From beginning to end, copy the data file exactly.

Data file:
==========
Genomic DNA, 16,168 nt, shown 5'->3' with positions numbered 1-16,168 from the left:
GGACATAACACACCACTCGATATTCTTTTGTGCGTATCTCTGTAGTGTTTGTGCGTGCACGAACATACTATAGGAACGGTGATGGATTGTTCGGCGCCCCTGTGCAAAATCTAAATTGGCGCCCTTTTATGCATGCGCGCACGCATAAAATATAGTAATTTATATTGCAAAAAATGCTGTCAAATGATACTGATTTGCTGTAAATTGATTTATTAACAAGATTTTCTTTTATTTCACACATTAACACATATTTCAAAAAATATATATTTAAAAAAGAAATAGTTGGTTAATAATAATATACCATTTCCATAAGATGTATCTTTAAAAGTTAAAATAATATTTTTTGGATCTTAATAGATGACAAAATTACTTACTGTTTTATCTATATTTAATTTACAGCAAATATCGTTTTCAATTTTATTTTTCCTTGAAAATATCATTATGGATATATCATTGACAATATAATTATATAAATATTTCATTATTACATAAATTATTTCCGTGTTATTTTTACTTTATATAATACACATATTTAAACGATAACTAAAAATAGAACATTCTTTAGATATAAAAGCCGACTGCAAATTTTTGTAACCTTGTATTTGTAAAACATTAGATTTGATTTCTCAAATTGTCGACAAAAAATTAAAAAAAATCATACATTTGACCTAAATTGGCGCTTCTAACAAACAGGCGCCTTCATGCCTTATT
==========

Genomic DNA, 16,168 nt, shown 5'->3' with positions numbered 1-16,168 from the left:
GGACATAACACACCACTCGATATTCTTTTGTGCGTATCTCTGTAGTGTTTGTGCGTGCACGAACATACTATAGGAACGGTGATGGATTGTTCGGCGCCCCTGTGCAAAATCTAAATTGGCGCCCTTTTATGCATGCGCGCACGCATAAAATATAGTAATTTATATTGCAAAAAATGCTGTCAAATGATACTGATTTGCTGTAAATTGATTTATTAACAAGATTTTCTTTTATTTCACACATTAACACATATTTCAAAAAATATATATTTAAAAAAGAAATAGTTGGTTAATAATAATATACCATTTCCATAAGATGTATCTTTAAAAGTTAAAATAATATTTTTTGGATCTTAATAGATGACAAAATTACTTACTGTTTTATCTATATTTAATTTACAGCAAATATCGTTTTCAATTTTATTTTTCCTTGAAAATATCATTATGGATATATCATTGACAATATAATTATATAAATATTTCATTATTACATAAATTATTTCCGTGTTATTTTTACTTTATATAATACACATATTTAAACGATAACTAAAAATAGAACATTCTTTAGATATAAAAGCCGACTGCAAATTTTTGTAACCTTGTATTTGTAAAACATTAGATTTGATTTCTCAAATTGTCGACAAAAAATTAAAAAAAATCATACATTTGACCTAAATTGGCGCTTCTAACAAACAGGCGCCTTCATGCCTTATT